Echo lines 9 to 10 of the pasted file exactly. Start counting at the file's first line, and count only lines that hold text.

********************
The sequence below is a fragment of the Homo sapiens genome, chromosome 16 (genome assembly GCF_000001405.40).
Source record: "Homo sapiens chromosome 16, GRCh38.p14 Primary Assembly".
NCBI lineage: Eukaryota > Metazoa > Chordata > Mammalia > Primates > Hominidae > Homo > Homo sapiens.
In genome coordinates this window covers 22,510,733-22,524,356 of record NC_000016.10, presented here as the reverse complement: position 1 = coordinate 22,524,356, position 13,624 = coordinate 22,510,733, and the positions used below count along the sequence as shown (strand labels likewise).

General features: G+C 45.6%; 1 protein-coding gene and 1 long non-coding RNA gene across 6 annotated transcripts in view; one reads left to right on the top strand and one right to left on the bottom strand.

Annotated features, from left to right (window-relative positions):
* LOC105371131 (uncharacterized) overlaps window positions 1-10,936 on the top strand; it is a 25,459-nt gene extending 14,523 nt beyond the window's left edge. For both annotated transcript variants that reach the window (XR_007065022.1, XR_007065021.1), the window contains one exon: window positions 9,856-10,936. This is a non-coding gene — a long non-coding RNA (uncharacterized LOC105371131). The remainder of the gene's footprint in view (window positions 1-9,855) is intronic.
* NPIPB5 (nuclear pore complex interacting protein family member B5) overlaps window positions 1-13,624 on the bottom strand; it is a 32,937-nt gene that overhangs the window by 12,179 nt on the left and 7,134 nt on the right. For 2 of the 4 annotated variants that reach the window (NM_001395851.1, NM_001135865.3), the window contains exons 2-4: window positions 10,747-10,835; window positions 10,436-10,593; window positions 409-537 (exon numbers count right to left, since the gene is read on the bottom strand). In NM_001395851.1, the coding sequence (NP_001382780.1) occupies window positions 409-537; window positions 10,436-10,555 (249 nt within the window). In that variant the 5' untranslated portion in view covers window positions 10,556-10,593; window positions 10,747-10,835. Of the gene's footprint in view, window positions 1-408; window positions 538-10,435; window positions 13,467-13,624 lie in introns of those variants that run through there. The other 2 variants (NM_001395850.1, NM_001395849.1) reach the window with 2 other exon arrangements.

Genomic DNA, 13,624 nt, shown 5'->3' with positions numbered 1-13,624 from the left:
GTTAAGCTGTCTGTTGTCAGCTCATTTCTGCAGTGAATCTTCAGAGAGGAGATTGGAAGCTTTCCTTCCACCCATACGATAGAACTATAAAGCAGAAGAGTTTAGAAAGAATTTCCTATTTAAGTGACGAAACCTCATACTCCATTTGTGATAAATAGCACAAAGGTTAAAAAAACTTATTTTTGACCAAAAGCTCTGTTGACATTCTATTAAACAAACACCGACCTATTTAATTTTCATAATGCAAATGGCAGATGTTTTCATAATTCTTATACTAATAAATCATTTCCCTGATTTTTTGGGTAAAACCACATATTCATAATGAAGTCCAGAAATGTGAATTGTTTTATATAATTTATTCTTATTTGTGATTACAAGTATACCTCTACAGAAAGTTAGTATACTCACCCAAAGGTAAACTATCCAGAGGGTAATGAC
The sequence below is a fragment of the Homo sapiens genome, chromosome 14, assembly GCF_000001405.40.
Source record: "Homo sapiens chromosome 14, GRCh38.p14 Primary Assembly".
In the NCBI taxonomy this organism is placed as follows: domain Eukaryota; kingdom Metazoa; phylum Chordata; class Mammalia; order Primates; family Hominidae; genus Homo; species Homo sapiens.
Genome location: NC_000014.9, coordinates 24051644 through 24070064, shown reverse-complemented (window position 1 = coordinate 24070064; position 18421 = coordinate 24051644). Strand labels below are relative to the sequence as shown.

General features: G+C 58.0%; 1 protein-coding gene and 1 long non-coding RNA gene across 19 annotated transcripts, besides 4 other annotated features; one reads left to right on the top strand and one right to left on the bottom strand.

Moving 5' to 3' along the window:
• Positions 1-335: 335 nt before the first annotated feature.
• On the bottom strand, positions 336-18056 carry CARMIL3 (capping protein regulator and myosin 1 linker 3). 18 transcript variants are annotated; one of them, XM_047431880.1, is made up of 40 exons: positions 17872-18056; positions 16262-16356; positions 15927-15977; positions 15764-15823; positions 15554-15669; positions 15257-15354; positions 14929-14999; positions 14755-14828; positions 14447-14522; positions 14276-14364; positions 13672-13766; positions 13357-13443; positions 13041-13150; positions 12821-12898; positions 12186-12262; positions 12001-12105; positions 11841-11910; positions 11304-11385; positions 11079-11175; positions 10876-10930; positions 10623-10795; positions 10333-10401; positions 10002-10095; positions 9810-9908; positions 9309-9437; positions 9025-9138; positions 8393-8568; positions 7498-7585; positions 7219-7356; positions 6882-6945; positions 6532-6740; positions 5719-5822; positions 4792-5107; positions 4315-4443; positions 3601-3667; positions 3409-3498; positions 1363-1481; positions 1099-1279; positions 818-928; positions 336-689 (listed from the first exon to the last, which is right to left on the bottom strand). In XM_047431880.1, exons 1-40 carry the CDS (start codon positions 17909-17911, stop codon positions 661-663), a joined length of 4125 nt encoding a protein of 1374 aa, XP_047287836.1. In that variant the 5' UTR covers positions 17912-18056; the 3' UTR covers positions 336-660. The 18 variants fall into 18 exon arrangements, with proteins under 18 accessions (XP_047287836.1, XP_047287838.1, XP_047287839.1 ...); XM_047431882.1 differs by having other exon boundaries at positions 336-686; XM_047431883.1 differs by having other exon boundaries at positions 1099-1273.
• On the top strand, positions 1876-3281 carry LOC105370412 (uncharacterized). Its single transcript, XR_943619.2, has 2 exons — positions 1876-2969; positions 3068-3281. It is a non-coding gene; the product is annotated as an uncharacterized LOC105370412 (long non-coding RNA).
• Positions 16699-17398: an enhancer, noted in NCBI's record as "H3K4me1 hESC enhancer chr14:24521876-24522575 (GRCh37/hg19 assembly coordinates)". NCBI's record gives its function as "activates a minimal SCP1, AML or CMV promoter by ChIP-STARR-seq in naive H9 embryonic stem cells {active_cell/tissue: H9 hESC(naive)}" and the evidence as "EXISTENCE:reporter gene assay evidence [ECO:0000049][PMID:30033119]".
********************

Genomic DNA, 13,624 nt, shown 5'->3' with positions numbered 1-13,624 from the left:
GTTAAGCTGTCTGTTGTCAGCTCATTTCTGCAGTGAATCTTCAGAGAGGAGATTGGAAGCTTTCCTTCCACCCATACGATAGAACTATAAAGCAGAAGAGTTTAGAAAGAATTTCCTATTTAAGTGACGAAACCTCATACTCCATTTGTGATAAATAGCACAAAGGTTAAAAAAACTTATTTTTGACCAAAAGCTCTGTTGACATTCTATTAAACAAACACCGACCTATTTAATTTTCATAATGCAAATGGCAGATGTTTTCATAATTCTTATACTAATAAATCATTTCCCTGATTTTTTGGGTAAAACCACATATTCATAATGAAGTCCAGAAATGTGAATTGTTTTATATAATTTATTCTTATTTGTGATTACAAGTATACCTCTACAGAAAGTTAGTATACTCACCCAAAGGTAAACTATCCAGAGGGTAATGAC